Read the rest of this entry »

    Posted in Big Government, Business, Crony Capitalism, Current Events, Energy & Power Generation, Environment, Europe, Germany, Russia, Tech | 41 Comments »

    Peak Stupid

    Posted by Sgt. Mom on 25th February 2019 (All posts by )

    No, I don’t think will ever reach Peak Stupid; just as we will probably never reach Peak Oil, either – since there appears to be an inexhaustible supply of the former, and more of the latter than the gloom’n’doom crowd apparently thought. But Deity on a Trisket, the farrago of Stupid on display just this past week is just plain mind-blowing. And I read a lot of history, so it’s not a total surprise to me that individually and en masse, humans are capable of the spectacularly moronic; things like Tulip Mania in 17th century Holland, pursuance of the Flat Earth theory after trips into space, and the Billy Jack movie series, not to mention the whole disco era in general.
    So the Jussie Smallett supposed hate-crime on the below-freezing streets of Chicago on the coldest day of the year thus far (hey, it’s only February, I am confident that the remaining ten months of 2019 will bring us ever more bountiful levels of stupidity) has fallen completely apart – much as the intelligent and logical portion of the blogosphere had predicted upon being made aware of the specifics. Yes, a planned – with an astounding level of stupidity even for an actor – hate crime, intended to leverage a pay raise, and garner oodles of that sweet, sweet milk of sympathy for a victim. And the National Establishment Mainstream fell for it, hook, line, sinker and whatever else in an appealing sob story, not to mention quantities of gullible media celebrities, and gullible political celebrities. Oopsie. The most decent of them appear to have the nous to be resoundingly pissed with Mr. Smolett over how their sympathies were exploited. The indecent are lying low and doubtless waiting for the next shiny, flashy supposed hate crime to bubble up to the top of that pond of scum which appears to be our national thought leaders. Live and learn, people – there exists a long, long, long history of faked hate crimes. The most recent of which happened not two weeks previously, with the Covington Catholic students. Memories are short in the National Establishment Media gene pool; measured in hours, I would guess. Possibly this is a variety of genetic defect. Read the rest of this entry »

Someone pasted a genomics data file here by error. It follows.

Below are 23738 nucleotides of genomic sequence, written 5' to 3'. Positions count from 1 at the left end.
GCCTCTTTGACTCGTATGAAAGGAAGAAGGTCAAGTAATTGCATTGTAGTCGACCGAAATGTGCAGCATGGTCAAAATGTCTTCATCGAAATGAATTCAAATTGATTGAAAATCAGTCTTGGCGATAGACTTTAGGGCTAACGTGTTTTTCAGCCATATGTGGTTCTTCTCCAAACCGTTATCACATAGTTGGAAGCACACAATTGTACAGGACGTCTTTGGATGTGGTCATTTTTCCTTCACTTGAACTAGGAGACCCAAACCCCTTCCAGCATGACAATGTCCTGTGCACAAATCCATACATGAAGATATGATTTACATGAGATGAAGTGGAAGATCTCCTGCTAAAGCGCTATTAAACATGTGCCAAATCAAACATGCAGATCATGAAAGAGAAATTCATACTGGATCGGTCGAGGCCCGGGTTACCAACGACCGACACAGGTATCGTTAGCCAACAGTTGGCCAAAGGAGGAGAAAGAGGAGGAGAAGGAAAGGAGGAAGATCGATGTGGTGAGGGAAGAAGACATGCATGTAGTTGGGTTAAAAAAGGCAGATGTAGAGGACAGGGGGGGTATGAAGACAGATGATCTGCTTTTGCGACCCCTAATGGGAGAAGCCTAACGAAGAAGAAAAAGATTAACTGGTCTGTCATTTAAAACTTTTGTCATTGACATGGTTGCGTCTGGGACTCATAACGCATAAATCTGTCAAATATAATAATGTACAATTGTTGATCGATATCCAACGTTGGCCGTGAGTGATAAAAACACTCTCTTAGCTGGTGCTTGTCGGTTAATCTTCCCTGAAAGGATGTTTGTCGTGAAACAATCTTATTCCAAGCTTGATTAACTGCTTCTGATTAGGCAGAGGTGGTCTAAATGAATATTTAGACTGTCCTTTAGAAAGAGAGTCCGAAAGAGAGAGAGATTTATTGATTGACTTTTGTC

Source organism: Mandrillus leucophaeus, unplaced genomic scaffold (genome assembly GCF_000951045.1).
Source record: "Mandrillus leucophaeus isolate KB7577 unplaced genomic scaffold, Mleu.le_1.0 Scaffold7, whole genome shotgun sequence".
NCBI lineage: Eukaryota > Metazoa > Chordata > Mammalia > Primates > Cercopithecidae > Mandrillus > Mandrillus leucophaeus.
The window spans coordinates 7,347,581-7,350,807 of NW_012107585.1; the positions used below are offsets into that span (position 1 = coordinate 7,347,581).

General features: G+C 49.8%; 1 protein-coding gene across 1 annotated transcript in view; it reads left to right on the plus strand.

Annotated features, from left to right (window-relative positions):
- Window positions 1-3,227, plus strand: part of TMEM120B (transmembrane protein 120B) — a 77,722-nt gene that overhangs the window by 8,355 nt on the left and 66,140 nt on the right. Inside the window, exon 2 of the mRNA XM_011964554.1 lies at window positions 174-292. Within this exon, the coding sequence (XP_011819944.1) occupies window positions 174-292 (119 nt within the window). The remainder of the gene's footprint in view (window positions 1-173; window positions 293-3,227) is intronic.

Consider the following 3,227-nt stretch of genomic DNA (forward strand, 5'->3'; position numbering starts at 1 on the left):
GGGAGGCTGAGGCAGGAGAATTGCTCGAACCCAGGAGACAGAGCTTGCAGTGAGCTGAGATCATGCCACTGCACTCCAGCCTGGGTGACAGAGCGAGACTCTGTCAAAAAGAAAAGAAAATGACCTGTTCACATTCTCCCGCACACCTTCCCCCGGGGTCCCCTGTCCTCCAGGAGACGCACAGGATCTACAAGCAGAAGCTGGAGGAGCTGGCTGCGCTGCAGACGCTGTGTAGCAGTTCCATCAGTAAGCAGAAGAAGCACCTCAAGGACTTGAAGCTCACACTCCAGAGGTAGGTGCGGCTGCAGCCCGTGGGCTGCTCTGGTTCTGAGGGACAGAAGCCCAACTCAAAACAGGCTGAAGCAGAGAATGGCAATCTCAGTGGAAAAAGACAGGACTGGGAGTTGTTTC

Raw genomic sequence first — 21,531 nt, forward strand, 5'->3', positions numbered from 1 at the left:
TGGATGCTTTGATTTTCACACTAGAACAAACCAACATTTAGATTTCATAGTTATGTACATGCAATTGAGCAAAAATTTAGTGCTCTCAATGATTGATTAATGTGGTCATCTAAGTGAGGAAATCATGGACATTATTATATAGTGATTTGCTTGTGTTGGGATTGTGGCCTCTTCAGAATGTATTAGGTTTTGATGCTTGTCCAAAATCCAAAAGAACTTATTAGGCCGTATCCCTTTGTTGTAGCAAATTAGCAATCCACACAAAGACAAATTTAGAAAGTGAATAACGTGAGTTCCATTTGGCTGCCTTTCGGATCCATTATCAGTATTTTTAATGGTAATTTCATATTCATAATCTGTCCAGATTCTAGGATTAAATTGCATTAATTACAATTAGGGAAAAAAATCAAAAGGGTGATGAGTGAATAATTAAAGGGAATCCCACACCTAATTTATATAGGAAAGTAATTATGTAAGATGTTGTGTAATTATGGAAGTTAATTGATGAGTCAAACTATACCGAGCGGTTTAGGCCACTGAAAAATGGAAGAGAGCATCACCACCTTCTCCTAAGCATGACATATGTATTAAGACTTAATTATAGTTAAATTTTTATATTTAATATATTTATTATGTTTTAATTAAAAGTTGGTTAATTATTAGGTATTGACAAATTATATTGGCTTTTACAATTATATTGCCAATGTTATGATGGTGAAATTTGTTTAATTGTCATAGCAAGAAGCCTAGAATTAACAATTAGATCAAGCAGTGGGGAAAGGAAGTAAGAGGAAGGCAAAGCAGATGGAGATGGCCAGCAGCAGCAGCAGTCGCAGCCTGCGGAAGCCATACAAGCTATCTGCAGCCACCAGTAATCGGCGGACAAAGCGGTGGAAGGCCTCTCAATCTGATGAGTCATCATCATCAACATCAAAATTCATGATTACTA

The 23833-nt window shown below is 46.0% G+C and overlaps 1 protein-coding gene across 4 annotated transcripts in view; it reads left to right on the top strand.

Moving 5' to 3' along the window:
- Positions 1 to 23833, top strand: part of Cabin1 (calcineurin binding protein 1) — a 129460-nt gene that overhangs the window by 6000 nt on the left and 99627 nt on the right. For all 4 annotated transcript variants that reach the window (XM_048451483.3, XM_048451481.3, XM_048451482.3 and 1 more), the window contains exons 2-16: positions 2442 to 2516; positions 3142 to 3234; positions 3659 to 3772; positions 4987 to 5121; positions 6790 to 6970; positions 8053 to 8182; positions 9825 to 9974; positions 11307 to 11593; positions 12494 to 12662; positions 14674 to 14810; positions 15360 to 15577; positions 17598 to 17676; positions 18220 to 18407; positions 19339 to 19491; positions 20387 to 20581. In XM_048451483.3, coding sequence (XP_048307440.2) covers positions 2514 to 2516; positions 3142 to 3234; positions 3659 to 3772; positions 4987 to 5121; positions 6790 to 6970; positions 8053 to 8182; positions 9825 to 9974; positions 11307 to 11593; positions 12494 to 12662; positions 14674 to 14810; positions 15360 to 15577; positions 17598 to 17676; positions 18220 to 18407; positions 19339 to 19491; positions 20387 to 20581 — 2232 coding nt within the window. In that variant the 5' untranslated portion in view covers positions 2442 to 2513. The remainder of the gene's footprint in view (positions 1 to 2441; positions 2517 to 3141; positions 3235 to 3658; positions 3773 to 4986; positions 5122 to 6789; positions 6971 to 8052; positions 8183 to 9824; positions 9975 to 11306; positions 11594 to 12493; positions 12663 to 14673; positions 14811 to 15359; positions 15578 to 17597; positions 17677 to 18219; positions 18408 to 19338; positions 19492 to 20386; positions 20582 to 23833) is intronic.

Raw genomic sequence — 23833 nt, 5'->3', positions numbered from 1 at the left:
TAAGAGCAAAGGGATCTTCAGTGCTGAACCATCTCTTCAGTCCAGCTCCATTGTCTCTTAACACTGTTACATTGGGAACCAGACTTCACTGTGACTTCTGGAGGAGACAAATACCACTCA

Posted in Architecture, Business, Chicagoania, Conservatism, Crime and Punishment, Current Events, History, Human Behavior, Just Unbelievable, Leftism, Media, Military Affairs, The Press | 6 Comments »

    A Robot of the Week, Revisited

    Posted by David Foster on 20th February 2019 (All posts by )

    In a robots of the week post a while back, I mentioned two companies that are attempting to automate the apparel-production process. Recently, one of these companies, Softwear Automation, announced that its Sewbot product is now also available on a rental basis under the banner Sewbot as a Service.  (SaaS, playing off the acronym for the currently-hot field of Software as a Service.)  From the SaaS announcement:

    From 1994 to 2005, the United States lost more than 900,000 textile and apparel jobs to offshoring.

    Fast-forward to 2018. The pendulum is swinging back and textiles are returning as lean, highly automated, environmentally conscious production facilities. Within the last six years, there have been significant announcements by foreign-owned textile companies investing in the United States, with site selection choices clustered in the Southeast including the first Chinese owned Cut Make Trim factory in Arkansas.

    Despite this industry reversal, the seamstresses are not returning. While the knowledge can be shared to upskill workers, people don’t have the  desire to work in a traditional textile factory.

    To solve this and accelerate the growth of US based textile manufacturing, Softwear Automation is announcing SEWBOTS-as-a-Service, a rental lease service to allow manufacturers, brands, and retailers to source and manufacture here in the US at a lower cost than outsourcing and with greater predictability and quality. While we understand the benefits of “Made in America”, the focus of this program is to offer US textile manufacturing more control, greater margin, faster turn times and less inventory.